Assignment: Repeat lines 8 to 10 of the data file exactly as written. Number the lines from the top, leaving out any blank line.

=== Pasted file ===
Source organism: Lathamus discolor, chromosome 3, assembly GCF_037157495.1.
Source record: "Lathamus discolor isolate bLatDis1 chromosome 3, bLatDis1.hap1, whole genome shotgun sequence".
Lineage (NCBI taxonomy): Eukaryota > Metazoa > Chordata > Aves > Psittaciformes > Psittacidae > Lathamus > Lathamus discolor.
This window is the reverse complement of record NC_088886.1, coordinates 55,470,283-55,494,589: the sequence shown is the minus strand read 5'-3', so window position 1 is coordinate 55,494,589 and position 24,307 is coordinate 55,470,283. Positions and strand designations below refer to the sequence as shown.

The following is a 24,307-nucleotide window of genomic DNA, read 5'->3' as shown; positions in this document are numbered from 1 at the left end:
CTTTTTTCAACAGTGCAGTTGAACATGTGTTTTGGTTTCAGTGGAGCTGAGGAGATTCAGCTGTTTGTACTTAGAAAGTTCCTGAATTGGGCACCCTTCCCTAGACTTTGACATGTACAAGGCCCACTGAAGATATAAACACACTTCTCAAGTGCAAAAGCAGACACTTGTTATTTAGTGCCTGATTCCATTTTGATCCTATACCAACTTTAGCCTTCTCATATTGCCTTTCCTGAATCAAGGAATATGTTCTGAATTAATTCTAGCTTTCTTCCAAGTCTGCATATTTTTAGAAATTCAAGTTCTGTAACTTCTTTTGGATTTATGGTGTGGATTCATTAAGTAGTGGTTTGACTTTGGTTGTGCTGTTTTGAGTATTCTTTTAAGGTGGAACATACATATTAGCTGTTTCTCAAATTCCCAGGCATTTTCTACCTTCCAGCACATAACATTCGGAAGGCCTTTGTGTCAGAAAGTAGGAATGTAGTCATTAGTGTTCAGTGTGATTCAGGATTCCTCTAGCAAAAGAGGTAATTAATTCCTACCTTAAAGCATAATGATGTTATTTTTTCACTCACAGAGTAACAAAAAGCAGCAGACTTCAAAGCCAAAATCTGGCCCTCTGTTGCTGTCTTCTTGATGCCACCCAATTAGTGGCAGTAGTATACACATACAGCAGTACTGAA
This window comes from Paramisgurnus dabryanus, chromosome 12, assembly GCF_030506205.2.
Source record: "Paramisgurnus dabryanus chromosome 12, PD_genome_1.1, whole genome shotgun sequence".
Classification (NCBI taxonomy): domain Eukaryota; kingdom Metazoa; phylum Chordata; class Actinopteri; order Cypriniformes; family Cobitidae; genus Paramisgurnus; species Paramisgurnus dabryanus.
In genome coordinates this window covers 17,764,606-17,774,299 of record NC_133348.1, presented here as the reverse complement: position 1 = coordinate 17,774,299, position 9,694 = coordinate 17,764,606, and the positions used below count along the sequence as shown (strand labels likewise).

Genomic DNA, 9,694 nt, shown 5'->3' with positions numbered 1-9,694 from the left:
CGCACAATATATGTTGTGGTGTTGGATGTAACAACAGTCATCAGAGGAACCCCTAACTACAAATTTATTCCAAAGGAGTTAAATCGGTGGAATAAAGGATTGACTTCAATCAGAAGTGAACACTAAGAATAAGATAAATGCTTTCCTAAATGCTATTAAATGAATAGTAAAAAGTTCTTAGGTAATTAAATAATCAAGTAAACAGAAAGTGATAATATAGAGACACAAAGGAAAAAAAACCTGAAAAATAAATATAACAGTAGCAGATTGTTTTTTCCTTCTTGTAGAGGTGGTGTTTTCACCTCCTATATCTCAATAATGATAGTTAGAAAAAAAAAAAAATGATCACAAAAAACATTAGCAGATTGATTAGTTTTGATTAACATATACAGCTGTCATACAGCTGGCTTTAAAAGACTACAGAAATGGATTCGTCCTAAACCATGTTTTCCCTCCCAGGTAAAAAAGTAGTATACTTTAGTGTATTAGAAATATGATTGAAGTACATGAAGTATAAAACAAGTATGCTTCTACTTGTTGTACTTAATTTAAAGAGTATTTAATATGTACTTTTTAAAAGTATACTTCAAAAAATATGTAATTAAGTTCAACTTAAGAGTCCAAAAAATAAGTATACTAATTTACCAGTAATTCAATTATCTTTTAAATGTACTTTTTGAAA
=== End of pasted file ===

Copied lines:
Source record: "Paramisgurnus dabryanus chromosome 12, PD_genome_1.1, whole genome shotgun sequence".
Classification (NCBI taxonomy): domain Eukaryota; kingdom Metazoa; phylum Chordata; class Actinopteri; order Cypriniformes; family Cobitidae; genus Paramisgurnus; species Paramisgurnus dabryanus.
In genome coordinates this window covers 17,764,606-17,774,299 of record NC_133348.1, presented here as the reverse complement: position 1 = coordinate 17,774,299, position 9,694 = coordinate 17,764,606, and the positions used below count along the sequence as shown (strand labels likewise).